Delta 8 THC (delta-8-tetrahydrocannabinol) sprung onto the scene late last year in a big way. While similar to the much more widely-known delta-9-tetrahydrocannabinol that produces a lot of the psychoactive effects associated with ingesting cannabis, delta 8 THC can be derived from hemp with less than 0.3% delta 9 THC. Given the legality of hemp-derived products following the 2018 Farm Bill, delta 8 THC can be produced in some states where delta 9 THC still remains illegal.
While delta 8 is considerably different in its psychoactive effects from its cousin, it does overlap in some ways. It can still produce some more manageable, less “heady” versions of delta 9’s effects like euphoria and relief found in the many medical applications of cannabis. DeltaVera, a company that launched less than six months ago, aims to share that more manageable THC experience with the masses.
The sharp rise of the delta 8 market means that DeltaVera is poised for growth. With distribution contracts inked, exciting partnerships in the works and a large surge in consumer demand, the founders of DeltaVera are at the ready to capitalize on this lesser-known molecule and bring it to the forefront of the nascent hemp industry. Starting out as a small family business, Sam and Craig Andrus launched DeltaVera with their third founder, PK Isacs.
We sat down with Sam Andrus and PK Isacs, two of the founders of DeltaVera, an award-winning brand, to ask them about their plans for expanding, how they became entrepreneurs and why they think delta 8 is the next big thing in cannabis.
Cannabis Industry Journal: Tell me about your company. How did you get started in the cannabis space?
Sam Andrus: I had an early start in the Delta 8 THC industry on the sales side. We knew we wanted to get into the market, but observed a number of aspects in the space that needed to be addressed: the most important being quality control, transparency and brand trust. With this as a backdrop we launched DeltaVera. Highly curated, approachable, transparent and value-oriented with a strong focus on reliability and trust. The DeltaVera family is made up of three operating managers and the sales team. We are three founders with complementary skill sets: Craig, who has domain expertise in finance, governance and startups, PK who has experience in business and marketing and my sales experience round out the management team.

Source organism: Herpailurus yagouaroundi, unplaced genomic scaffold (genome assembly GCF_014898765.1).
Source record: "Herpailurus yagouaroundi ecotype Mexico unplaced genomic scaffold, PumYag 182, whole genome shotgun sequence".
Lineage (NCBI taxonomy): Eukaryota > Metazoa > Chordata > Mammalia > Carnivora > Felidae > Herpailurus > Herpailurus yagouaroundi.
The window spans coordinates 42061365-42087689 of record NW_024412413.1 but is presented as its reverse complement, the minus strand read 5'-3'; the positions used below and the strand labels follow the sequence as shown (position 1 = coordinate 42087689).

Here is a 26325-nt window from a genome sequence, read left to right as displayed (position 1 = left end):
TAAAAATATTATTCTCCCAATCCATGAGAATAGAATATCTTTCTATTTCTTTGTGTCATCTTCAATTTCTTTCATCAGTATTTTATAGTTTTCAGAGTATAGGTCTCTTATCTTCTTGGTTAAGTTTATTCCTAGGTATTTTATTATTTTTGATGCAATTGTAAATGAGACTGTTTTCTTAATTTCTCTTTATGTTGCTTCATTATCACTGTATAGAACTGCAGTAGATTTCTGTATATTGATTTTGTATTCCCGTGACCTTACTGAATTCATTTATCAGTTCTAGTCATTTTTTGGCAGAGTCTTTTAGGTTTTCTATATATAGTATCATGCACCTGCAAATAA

We have yet to solicit outside capital and have funded ourselves internally as we create our brand and refine our product offering. That said, we are seeing numerous opportunities in strategic partnerships and expansion, which will require additional capital. And we are excited to start this expansion process.
CIJ: What makes the Delta 8 space so remarkable? Why are your SKUs primarily formulated with Delta 8?
Sam Andrus & PK Isacs: Delta 8 THC is an alternative/complement to delta 9 THC, CBD and other cannabinoids. Its status as non-federally scheduled and its less potent psychoactive effects make it appealing in its own right. Delta 8 THC can help with healthier sleep patterns and with pain management in a way that CBD can’t, without a strong “head high” that many of our customers like to avoid. Additionally, it’s shorter lived and doesn’t give you any negative residual effects, which makes it beneficial for people on tighter schedules. These factors make it easier for us to approach markets that are inaccessible to both delta 9 THC and CBD, such as older demographics. In a world where delta 9 is legal, there will still be a place for delta 8.
While we are very proud of our suite of smokable products, we are currently focusing our efforts on edibles: our Delta Discs are our mainstay, though we are expanding our product line to include nano-emulsion products such as liquid shots and nano gummies. They strongly appeal to our target demographics; additionally, the edible market is growing very quickly in states that allow the sale of hemp-derived consumables.
CIJ: Continuing on the delta 8 front – right now it is considered a cannabinoid legal for interstate commerce, much like CBD, correct? Do you think that will change?
Sam & PK: That is currently the case. Delta 8 THC is newer, and as such, it has even more ambiguity in regards to its legal future. But what’s most exciting (and our most challenging task right now), is informing consumers about the benefits of delta 8. We are one of a few companies solely focused on the consumption of delta 8, because of its similar benefits to delta 9 and CBD – our products are the perfect happy medium: a high with less psychoactive effects and all the health benefits of both, making it a desirable alternative to all consumers.
In addition, we are looking at some combinations of delta 8/CBDA, delta 8/CBN, delta 8/THCV and are very excited to begin test marketing these combinations. These proprietary blends of minor/major cannabinoids can cater to a niche target demographic as they can be curated to have very specific and unique effects when combined in the right quantities with the right delivery system. They will also be able to serve a larger customer base as these cannabinoids can all be derived from hemp.